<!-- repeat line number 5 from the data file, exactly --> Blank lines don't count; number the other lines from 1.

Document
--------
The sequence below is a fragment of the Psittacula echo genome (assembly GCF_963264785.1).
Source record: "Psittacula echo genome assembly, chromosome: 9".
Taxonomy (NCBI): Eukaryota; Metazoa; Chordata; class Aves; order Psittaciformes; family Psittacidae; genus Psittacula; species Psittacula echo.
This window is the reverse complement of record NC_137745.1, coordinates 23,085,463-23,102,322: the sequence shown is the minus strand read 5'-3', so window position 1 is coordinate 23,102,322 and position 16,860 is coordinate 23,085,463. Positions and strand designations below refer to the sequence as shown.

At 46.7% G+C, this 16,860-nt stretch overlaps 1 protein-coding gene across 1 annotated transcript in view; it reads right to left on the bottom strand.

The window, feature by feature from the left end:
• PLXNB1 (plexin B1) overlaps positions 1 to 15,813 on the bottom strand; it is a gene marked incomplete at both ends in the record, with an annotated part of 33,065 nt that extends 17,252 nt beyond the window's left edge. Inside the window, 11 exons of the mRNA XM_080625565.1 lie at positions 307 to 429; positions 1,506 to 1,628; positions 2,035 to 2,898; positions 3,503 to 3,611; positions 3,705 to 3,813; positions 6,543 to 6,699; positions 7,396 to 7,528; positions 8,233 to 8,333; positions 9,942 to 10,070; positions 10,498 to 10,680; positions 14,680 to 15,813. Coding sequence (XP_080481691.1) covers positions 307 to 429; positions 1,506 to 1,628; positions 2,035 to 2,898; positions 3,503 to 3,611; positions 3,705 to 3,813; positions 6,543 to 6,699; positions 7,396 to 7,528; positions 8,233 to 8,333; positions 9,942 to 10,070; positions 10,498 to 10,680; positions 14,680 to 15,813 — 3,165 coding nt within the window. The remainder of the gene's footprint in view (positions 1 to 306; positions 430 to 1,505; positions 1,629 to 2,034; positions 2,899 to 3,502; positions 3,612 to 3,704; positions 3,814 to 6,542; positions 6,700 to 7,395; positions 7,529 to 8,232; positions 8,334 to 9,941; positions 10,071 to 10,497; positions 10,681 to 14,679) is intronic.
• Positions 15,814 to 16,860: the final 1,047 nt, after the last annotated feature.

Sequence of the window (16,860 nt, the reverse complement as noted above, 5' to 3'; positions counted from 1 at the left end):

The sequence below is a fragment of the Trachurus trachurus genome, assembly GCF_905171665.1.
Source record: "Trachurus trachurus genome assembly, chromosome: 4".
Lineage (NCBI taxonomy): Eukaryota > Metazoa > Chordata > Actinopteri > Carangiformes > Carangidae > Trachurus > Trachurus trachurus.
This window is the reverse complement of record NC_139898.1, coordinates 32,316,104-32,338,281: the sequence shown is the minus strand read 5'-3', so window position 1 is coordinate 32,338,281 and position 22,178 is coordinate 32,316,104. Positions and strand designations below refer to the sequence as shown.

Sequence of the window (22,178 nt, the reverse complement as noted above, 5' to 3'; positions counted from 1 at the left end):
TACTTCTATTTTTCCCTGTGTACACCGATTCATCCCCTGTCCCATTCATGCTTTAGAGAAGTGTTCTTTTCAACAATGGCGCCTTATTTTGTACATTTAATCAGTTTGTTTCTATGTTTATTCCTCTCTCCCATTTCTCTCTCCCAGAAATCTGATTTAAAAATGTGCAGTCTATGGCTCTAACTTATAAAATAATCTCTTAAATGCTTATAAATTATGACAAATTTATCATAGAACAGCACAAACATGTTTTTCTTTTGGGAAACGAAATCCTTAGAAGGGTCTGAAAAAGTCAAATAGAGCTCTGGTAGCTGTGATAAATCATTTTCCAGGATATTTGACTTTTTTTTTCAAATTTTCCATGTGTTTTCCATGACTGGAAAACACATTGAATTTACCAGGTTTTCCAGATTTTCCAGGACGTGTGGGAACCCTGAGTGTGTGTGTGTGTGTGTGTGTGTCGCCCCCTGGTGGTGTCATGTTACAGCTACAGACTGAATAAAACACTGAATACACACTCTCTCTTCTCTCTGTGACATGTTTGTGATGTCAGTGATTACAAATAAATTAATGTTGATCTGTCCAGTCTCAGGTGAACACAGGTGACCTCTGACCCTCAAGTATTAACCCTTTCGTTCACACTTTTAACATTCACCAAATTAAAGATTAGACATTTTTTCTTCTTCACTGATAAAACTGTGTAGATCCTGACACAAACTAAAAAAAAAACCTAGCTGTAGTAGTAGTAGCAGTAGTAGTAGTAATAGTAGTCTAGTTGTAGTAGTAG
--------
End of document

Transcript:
At 46.7% G+C, this 16,860-nt stretch overlaps 1 protein-coding gene across 1 annotated transcript in view; it reads right to left on the bottom strand.